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New phase of globalisation may well worsen CO2 pollution
by Agence France Presse, agencies
As Asia''s giants move up the globalisation food chain, many of the industries that helped propel their dynamic growth -- textiles, apparel, basic electronics -- are moving to Vietnam, Indonesia and other nations investing heavily in a coal-powered future.
Since the start of the Industrial Revolution, global warming has been caused mainly by burning oil, gas and especially carbon-rich coal.
"This trend may seriously undermine international efforts to reduce global greenhouse gas emissions," said Dabo Guan, a professor of climate change economics at the University of East Anglia in Britain and co-author of a study in Nature Communications.
"The carbon intensity of the next phase of global economic development will determine whether ambitious climate targets such as stabilising at two degrees Celsius (3.6 degrees Fahrenheit) will be met," he told AFP.
The 196-nation Paris climate treaty, which goes into effect in 2020, calls for capping global warming at "well under" 2 C, and 1.5 C if possible.
Global temperatures have already risen a full degree Celsius since the mid-19th century, enough to disrupt weather patterns and boost deadly storms, droughts and floods.
The study, led by Jing Meng at the University of Cambridge, details a "new phase of globalisation" in which trade between developing countries expanded three times faster from 2005 to 2015 than international trade as a whole, which grew by 50 percent.
In 2014, this so-called "South-South" trade stood at $9.3 trillion (7.8 trillion euros).
This rapid growth "reflects a fragmenting of global supply chains," Guan said. "The early-production stages of many industries have relocated from China and India to lower-wage economies, a trend that has accelerated since the global financial crisis of 2008."
The ability to reign in global warming, he warned, may depend on curbing the growth in coal-based energy in countries poised to take off by filling this link in the supply chain.
"The future of climate change mitigation is, to an important degree, in the hands of South-South cooperation," he said by phone.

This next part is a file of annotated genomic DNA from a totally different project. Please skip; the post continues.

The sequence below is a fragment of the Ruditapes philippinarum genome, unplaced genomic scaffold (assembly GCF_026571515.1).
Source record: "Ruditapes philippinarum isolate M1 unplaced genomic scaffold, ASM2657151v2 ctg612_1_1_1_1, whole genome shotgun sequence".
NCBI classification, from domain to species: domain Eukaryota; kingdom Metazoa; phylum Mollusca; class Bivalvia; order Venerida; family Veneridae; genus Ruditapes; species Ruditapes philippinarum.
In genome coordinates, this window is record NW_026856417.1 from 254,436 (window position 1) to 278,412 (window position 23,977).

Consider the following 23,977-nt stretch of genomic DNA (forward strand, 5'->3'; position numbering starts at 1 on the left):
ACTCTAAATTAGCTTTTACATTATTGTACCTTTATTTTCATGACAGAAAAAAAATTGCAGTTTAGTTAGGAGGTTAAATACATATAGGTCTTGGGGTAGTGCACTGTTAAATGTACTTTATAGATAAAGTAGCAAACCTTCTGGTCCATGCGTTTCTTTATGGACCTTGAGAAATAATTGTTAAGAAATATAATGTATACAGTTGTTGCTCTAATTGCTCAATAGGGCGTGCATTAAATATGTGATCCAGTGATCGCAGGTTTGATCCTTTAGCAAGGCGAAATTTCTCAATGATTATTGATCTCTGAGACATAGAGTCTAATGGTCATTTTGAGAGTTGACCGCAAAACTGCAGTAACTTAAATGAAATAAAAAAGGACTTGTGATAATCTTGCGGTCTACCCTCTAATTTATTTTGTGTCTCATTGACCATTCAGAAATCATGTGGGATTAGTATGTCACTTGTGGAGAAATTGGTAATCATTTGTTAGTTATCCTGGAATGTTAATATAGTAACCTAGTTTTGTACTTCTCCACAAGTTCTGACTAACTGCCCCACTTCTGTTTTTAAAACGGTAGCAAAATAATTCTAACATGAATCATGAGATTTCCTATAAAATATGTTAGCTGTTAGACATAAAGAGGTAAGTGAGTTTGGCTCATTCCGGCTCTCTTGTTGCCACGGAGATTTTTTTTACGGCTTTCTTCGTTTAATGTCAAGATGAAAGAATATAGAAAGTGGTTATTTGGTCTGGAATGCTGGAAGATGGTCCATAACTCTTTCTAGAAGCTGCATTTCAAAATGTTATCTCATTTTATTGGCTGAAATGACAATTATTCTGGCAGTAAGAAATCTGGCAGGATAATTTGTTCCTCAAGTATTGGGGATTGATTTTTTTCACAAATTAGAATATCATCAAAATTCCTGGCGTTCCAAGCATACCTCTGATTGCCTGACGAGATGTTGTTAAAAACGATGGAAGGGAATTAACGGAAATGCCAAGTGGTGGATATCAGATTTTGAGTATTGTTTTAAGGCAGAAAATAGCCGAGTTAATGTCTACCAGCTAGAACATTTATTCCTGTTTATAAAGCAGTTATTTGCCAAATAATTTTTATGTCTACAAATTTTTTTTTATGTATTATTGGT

The point is driven home by a second study showing that the planned expansion of coal-fired energy in Turkey, Indonesia, Vietnam and other 2nd-generation emerging economies could wipe out efforts in China and India to slow coal consumption.
Beijing and New Delhi have announced their intentions to cancel more than 50 percent of proposed coal-fired power plants, yet global coal investment continues to soar.
New coal-fired power in Turkey and Vietnam, for example, would see their CO2 emissions from coal increase four and ten fold, respectively, from 2012 to 2030, according to the study, published in Environmental Research Letters.
Money earmarked for coal development in Egypt has increased eightfold since 2016, while it has nearly doubled in Pakistan.
"Although the costs of renewables have recently fallen, they still can''t compete with cheap coal in many parts of the world," said co-author Jan Steckel, a researcher at the Mercator Research Institute on Global Commons and Climate Change in Berlin.
The study also notes that China is increasingly investing in coal-fired power plants abroad. http://go.nature.com/2Ij4aCb
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Soil pollution poses a serious threat to food safety and human health
by UN Food and Agriculture Organization
Soil pollution poses a serious threat to agricultural productivity, food safety, and human health, but far too little is known about the scale and severity of that threat, warns a new FAO report released this week at the start of a global symposium.
Industrialization, war, mining and the intensification of agriculture have all left a legacy of soil contamination across the planet, while the growth of cities has seen soil used as a sink for ever greater amounts of municipal waste, says Soil Pollution: A Hidden Reality.
"Soil pollution affects the food we eat, the water we drink, the air we breathe, and the health of our ecosystems," said FAO Deputy Director-General Maria Helena Semedo at the start of the symposium. "The potential of soils to cope with pollution is limited; the prevention of soil pollution should be a top priority worldwide," she added.
But even though agricultural intensification, industrial output, and urbanization continue at a rapid pace, no systematic assessment of the status of soil pollution at global level has ever been undertaken, FAO''s new report notes.